Kring then went to the police station and turned himself in.



Trials:

During the preliminary hearing, when Jake Broemser was on the witness stand, Charles Kring picked up a chair and attempted to assault him. To prevent a similar incident at his trial, Kring was in handcuffs during the proceedings.

At first Kring wanted to plead guilty and denounce Jake Broemser from the scaffold, but his attorneys convinced him to plead not guilty by reason of insanity. A doctor from Illinois testified that Kring had shown “symptoms of epilepsy and catalepsy,” several witnesses testified that Kring acted oddly at times and that his father was eccentric with a violent temper, and that his half-sister “was either an imbecile or subject to melancholia.”

The jury did not buy it. They deliberated for 16 hours then, on December 25, 1875 Kring was found guilty of first degree murder and sentenced to hang. Kring's attorneys appealed on the grounds that appearing in handcuffs had unduly prejudiced the jury against Kring. The Supreme Court of Missouri granted him a new trial.

In the second trial, beginning May 20, 1878, a juryman became ill and no conclusion was reached. The third trial, beginning January 29, 1879 ended in a hung jury.

The fourth trial began on November 11, 1879. There was a delay due to the difficulty in finding a jury of twelve men who had not read the newspapers and already formed an opinion of the case. Kring’s attorneys refused to proceed until they were paid some of what they were owed, but Kring’s resources were exhausted. He decided to plead guilty of second degree murder, he had agreed to a deal with the prosecutor and  expected to get a sentence of two to five years in prison. The judge accepted his plea but sentenced Kring to twenty-five years in the penitentiary.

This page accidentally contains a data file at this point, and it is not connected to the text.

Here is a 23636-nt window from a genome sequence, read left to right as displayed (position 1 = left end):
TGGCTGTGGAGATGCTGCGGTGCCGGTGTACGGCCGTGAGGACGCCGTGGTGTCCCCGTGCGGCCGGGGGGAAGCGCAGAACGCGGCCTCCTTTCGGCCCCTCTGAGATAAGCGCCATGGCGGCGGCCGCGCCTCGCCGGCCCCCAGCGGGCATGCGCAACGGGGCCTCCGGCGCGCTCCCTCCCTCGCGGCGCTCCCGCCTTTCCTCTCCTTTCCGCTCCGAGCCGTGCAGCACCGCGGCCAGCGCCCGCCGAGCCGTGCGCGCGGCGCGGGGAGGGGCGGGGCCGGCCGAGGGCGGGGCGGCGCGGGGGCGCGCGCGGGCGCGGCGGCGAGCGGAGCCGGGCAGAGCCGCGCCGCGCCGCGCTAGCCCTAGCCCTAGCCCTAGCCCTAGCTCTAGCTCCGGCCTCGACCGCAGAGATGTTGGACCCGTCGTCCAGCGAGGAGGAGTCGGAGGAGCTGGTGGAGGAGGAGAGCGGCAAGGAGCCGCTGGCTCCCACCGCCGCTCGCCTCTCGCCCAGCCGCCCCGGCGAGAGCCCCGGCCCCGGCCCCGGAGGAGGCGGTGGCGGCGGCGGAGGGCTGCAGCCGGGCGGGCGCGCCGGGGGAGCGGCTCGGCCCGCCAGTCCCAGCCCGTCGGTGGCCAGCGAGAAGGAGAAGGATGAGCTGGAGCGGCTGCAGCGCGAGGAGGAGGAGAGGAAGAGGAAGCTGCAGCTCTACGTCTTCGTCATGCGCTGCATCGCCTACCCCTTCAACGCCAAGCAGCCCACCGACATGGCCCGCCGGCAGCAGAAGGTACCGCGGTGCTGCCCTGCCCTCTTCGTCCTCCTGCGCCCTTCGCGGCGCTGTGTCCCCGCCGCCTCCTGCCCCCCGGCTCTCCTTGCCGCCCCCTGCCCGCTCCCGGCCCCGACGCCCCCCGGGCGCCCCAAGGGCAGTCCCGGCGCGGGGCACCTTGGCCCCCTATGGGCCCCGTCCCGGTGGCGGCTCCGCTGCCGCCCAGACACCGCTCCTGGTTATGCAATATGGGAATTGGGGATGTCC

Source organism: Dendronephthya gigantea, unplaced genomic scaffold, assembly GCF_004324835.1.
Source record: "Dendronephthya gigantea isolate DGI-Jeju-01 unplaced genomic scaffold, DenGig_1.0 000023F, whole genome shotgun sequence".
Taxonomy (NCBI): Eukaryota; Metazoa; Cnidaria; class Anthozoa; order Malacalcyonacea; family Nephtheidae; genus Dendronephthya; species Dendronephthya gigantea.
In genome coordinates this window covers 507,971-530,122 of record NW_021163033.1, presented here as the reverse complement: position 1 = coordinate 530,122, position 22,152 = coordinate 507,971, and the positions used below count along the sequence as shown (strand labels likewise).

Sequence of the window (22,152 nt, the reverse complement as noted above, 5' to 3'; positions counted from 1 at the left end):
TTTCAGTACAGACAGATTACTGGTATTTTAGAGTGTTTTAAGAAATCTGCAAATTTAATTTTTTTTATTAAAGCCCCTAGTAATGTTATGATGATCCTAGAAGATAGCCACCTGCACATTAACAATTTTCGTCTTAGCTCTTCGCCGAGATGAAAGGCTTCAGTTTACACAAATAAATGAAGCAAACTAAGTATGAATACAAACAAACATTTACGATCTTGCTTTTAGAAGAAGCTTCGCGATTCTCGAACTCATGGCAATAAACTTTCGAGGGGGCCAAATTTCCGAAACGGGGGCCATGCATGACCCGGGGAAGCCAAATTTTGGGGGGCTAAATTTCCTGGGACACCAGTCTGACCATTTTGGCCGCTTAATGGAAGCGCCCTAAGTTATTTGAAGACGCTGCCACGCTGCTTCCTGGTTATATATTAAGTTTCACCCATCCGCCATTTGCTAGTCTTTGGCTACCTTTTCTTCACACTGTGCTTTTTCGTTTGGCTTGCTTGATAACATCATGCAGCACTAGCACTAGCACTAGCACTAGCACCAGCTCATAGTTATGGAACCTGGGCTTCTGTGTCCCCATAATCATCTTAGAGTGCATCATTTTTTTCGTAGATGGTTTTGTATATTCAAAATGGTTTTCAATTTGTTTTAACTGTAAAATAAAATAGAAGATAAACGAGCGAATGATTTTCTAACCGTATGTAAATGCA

When Kring heard the sentence, he entered a motion to withdraw his guilty plea to second degree murder and reenter his plea of not guilty to first degree murder. The motion was granted and Kring was given a new trial in May, 1881. This time he was found guilty of first degree murder and again sentenced to hang. This verdict was appealed and upheld by the Missouri Supreme Court.

The ruling was then appealed to the United States Supreme Court. The issue was that at the time of the sentencing for  second degree murder, under Missouri law, a conviction for second degree murder meant an acquittal of murder in the first degree. Kring could not be retried on the greater charge. However, before the appeal began, the law was changed so that in cases like Kring’s it would be proper to charge with the greater offense. The Missouri Supreme Court applied the second law and denied the appeal. The U.S. Supreme Court said the second law was ex post facto; Missouri had to use the law that was in effect at the time of sentencing, therefore they could not charge Kring with first degree murder.


Aftermath:


There were no more trials. In May 1883, Charles Kring was released on bail. It was believed there would not be enough evidence left to convict him of murder. When Kring had entered prison eight years earlier he weighed 190 pounds; on his release he was a “mere skeleton,” feeble and consumptive, he did not live much longer.

Sources:

Books:

Boyle, Peyton, James Wells Goodwin, and Robert Desty. The Federal reporter, with key-number annotations., Vol. 185. St. Paul: West Pub. Co., 1880.

Kring, Charles F., and D. C. J. Broemser. Love & law ... St. Louis: author, 1882.

W. B., Hazard. St. Louis Criminal Record, Vol. 6. St. Louis: W. B. Hazard Md & C.A.S. Harris, 1880.

Newspapers:
"Crime and Criminals.." The Perry Chief 4 May 1883: 2. Print.